Massachusetts is part of the Eastern Interconnection. There are three interconnected electricity grids in the United States—the Eastern Interconnection, the Western Interconnection, and the Texas Interconnection. Coordination of operations among the three power grids is required to keep the various components connected. The interconnected systems include about 2,000 electric distribution utilities, more than 300,000 miles of transmission and distribution lines, millions of customers, and more than 7,200 power plants and generating facilities that each has at least 1 megawatt of generating capacity.
Electrons move across the wires of the electricity grid and their movement cannot be controlled to ensure that only renewable energy is used within a state. So while Massachusetts may want to limit its electricity And, it cannot rely solely on renewable power unless it has expensive storage devices to provide back-up power when the wind and sun cannot.
Requiring 100 Percent Renewable Energy in Transportation
In 2015, the United States consumed petroleum products for 92 percent of its transportation needs. Natural gas supplied 3 percent, renewable energy in the form of ethanol and biodiesel supplied 5 percent, and electricity supplied less than 0.5 percent. To imagine a complete transformation away from fossil fuels in the transportation sector in 33 years is a bit far-fetched. Massachusetts would need to be entirely dependent on vehicles that either use biofuels or electricity that is entirely produced from renewable energy.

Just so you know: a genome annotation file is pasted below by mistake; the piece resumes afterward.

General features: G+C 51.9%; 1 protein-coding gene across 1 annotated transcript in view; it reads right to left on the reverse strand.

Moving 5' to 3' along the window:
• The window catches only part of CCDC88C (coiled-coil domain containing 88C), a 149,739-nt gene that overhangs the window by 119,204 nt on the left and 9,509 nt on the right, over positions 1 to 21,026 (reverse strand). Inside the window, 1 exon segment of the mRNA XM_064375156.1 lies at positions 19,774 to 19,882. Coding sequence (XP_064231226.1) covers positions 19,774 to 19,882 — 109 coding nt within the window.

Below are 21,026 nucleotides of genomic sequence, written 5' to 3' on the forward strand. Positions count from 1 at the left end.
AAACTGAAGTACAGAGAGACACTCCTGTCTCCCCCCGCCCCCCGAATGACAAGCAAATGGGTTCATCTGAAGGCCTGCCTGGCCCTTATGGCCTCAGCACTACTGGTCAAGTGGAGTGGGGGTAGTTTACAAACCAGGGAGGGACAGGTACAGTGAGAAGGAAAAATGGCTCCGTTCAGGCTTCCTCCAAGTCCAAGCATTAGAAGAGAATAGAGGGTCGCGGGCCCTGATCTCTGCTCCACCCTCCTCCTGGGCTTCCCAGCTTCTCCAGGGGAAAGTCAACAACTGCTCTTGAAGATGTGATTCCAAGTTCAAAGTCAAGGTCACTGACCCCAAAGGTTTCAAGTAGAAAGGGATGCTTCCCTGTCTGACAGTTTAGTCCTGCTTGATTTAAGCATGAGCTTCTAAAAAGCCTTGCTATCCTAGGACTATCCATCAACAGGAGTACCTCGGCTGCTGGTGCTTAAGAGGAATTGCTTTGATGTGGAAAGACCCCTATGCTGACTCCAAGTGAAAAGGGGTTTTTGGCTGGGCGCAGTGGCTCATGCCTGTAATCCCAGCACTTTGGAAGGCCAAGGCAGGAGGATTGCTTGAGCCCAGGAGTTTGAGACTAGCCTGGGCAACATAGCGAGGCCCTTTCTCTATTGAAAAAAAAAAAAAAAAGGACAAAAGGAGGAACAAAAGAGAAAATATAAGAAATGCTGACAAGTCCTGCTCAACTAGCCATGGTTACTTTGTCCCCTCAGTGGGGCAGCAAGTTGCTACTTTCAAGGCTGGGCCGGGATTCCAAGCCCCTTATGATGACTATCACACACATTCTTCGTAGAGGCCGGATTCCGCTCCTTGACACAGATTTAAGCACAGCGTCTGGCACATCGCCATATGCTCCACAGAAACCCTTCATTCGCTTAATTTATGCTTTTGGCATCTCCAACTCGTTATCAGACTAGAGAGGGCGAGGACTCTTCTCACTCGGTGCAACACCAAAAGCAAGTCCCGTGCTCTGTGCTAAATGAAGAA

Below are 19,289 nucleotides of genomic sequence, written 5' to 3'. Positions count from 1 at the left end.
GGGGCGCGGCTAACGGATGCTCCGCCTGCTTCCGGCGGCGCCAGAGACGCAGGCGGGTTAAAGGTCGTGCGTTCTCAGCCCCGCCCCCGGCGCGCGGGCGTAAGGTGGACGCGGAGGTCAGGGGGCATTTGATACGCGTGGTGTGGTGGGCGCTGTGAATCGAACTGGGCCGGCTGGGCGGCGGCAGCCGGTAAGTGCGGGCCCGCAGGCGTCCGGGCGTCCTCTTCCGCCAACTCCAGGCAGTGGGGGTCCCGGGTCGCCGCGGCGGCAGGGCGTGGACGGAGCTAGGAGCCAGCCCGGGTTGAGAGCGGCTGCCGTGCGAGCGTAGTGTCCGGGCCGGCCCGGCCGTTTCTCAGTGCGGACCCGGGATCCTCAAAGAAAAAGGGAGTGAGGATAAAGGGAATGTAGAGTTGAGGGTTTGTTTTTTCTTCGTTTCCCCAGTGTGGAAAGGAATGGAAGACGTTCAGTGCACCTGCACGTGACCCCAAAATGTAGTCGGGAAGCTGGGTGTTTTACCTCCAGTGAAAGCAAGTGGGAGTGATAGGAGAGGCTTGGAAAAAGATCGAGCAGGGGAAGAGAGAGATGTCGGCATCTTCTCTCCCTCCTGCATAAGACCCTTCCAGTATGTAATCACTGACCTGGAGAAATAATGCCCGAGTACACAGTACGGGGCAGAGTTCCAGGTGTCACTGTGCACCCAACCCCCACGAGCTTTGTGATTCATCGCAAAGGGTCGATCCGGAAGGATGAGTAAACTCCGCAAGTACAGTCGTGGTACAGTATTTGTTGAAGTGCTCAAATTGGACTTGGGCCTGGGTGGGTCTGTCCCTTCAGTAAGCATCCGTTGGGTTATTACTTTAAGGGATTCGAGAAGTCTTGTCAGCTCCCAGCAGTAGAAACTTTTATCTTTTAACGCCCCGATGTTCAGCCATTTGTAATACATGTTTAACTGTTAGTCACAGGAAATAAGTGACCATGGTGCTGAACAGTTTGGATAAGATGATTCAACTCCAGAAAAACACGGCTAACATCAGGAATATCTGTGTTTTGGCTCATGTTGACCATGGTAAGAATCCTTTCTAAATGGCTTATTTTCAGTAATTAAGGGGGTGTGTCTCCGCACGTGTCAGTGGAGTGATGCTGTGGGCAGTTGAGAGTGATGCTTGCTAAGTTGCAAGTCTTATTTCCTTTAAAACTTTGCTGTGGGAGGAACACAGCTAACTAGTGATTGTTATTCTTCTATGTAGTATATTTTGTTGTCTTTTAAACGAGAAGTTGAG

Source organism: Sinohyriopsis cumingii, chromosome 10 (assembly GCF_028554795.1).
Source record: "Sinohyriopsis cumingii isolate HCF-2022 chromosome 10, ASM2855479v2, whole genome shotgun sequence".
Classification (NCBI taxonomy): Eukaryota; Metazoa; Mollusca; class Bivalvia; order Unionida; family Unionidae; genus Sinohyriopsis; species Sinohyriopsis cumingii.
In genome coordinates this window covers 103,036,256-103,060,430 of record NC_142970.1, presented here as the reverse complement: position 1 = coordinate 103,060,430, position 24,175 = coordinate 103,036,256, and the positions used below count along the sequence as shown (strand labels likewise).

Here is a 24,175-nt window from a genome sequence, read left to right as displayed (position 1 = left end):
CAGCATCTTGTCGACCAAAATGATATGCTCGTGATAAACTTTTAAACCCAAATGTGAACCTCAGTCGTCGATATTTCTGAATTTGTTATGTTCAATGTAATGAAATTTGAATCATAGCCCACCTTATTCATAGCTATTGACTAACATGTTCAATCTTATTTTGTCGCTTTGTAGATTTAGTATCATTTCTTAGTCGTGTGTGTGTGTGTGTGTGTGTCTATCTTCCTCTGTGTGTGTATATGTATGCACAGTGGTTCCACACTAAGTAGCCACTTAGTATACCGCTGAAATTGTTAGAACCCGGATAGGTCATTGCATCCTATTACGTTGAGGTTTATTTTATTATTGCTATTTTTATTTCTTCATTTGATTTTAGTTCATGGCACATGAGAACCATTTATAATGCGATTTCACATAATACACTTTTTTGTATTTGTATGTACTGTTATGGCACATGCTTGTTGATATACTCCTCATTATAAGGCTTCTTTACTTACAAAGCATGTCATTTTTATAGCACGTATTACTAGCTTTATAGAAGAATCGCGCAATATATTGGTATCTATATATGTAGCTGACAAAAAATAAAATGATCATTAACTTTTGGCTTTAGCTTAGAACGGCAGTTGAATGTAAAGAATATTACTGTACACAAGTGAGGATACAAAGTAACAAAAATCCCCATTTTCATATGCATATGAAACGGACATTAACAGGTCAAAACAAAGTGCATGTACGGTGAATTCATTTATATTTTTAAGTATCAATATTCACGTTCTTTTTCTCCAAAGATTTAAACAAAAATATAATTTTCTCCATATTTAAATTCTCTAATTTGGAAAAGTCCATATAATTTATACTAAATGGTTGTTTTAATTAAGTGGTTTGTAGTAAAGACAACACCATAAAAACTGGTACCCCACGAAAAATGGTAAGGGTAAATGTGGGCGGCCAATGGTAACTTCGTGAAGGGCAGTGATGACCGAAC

In 2008, President Obama called for a million electric vehicles on the road by 2015. In March 2009, he issued an executive order that provided “$2.4 Billion in Funding to Support Next Generation Electric Vehicles” to help meet his goal. He again mentioned it in his January 2011 State of the Union Address: “We can break our dependence on oil…and become the first country to have one million electric vehicles on the road by 2015.” Yet on January 1. 2016, after billions of U.S. taxpayer dollars were spent on electric vehicles subsidies, only about 400,000 electric cars had been sold.[vi] There are numerous problems with electric vehicles that include being more expensive than the comparable gasoline-fueled vehicles and more limited on vehicle range. Further, their trunk space is occupied by large batteries that limit cargo space for other goods. In late 2015, the number of charging stations in the United States was estimated at about 12,700, but that number is a small fraction of the stations selling gasoline[vii]—just 9 percent.